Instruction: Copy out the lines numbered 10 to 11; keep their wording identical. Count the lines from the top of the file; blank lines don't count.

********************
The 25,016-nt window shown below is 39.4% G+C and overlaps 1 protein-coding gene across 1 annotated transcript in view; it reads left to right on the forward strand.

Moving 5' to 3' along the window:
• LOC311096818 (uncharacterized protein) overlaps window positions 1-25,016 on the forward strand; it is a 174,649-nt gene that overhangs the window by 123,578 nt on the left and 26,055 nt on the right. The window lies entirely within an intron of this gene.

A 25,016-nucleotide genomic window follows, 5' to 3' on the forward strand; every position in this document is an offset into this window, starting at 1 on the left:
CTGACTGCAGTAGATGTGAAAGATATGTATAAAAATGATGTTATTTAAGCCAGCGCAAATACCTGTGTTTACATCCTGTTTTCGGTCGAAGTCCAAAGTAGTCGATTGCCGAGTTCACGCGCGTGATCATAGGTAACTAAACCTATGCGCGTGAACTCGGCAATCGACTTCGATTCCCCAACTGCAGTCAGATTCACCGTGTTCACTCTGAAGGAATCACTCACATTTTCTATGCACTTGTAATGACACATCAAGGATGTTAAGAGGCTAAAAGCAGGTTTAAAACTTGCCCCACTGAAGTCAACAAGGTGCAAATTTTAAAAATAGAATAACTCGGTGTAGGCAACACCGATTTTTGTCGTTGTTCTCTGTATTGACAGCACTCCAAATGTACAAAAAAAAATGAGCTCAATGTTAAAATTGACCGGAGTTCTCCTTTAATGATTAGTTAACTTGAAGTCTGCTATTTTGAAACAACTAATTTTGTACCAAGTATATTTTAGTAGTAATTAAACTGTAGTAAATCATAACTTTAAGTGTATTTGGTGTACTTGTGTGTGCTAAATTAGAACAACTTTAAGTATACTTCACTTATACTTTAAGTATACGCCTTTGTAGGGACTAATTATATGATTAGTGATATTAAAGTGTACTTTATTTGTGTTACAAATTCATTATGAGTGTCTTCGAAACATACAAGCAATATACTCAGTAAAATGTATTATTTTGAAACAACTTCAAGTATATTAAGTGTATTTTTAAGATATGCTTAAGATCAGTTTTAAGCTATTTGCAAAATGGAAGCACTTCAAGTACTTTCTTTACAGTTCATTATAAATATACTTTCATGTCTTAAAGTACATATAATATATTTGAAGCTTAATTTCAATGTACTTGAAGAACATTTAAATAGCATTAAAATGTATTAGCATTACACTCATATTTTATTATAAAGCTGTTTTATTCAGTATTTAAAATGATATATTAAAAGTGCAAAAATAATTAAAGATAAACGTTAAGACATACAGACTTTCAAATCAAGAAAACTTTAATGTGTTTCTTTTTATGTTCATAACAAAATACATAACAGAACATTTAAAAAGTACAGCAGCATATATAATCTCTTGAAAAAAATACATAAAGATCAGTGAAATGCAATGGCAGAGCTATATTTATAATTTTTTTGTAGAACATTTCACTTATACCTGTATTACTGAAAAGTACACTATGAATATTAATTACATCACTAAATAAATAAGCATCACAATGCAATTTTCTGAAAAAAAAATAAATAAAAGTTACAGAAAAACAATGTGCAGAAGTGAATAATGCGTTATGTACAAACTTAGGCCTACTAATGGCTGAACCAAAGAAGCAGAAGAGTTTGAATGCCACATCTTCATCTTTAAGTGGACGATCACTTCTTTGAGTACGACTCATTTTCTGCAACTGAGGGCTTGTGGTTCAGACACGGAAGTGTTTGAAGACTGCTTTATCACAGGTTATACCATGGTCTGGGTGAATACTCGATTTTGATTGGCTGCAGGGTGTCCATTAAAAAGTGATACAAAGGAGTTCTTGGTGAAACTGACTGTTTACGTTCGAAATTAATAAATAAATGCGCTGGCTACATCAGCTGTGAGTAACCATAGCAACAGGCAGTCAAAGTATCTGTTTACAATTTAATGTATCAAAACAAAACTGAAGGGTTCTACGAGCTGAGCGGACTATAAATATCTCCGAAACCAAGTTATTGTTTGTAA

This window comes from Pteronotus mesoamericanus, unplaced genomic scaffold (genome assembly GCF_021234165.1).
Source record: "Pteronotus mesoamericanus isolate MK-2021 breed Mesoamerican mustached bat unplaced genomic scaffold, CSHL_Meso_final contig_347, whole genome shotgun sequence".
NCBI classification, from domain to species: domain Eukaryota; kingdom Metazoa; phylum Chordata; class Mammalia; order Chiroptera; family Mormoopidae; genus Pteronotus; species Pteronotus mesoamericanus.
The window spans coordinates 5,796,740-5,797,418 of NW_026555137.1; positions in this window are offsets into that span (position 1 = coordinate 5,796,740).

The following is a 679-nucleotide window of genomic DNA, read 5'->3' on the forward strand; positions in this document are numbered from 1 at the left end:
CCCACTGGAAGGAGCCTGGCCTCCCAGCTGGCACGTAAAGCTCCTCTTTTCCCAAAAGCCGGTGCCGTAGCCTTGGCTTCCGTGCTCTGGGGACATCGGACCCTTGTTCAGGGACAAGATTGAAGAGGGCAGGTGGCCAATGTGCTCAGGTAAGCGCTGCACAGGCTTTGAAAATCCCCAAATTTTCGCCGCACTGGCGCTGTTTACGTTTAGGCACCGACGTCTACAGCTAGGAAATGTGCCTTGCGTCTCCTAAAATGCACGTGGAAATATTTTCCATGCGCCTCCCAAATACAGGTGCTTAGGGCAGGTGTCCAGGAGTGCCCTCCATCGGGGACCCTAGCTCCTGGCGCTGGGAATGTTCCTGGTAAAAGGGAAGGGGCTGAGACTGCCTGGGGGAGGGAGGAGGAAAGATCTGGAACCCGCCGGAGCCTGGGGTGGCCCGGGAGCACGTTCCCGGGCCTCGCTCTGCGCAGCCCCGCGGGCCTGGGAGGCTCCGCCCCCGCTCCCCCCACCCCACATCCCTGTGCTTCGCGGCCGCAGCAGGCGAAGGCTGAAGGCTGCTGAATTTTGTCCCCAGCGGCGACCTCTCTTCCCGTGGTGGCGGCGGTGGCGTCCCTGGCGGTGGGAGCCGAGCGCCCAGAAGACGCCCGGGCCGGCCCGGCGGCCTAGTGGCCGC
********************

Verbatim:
The following is a 679-nucleotide window of genomic DNA, read 5'->3' on the forward strand; positions in this document are numbered from 1 at the left end:
CCCACTGGAAGGAGCCTGGCCTCCCAGCTGGCACGTAAAGCTCCTCTTTTCCCAAAAGCCGGTGCCGTAGCCTTGGCTTCCGTGCTCTGGGGACATCGGACCCTTGTTCAGGGACAAGATTGAAGAGGGCAGGTGGCCAATGTGCTCAGGTAAGCGCTGCACAGGCTTTGAAAATCCCCAAATTTTCGCCGCACTGGCGCTGTTTACGTTTAGGCACCGACGTCTACAGCTAGGAAATGTGCCTTGCGTCTCCTAAAATGCACGTGGAAATATTTTCCATGCGCCTCCCAAATACAGGTGCTTAGGGCAGGTGTCCAGGAGTGCCCTCCATCGGGGACCCTAGCTCCTGGCGCTGGGAATGTTCCTGGTAAAAGGGAAGGGGCTGAGACTGCCTGGGGGAGGGAGGAGGAAAGATCTGGAACCCGCCGGAGCCTGGGGTGGCCCGGGAGCACGTTCCCGGGCCTCGCTCTGCGCAGCCCCGCGGGCCTGGGAGGCTCCGCCCCCGCTCCCCCCACCCCACATCCCTGTGCTTCGCGGCCGCAGCAGGCGAAGGCTGAAGGCTGCTGAATTTTGTCCCCAGCGGCGACCTCTCTTCCCGTGGTGGCGGCGGTGGCGTCCCTGGCGGTGGGAGCCGAGCGCCCAGAAGACGCCCGGGCCGGCCCGGCGGCCTAGTGGCCGC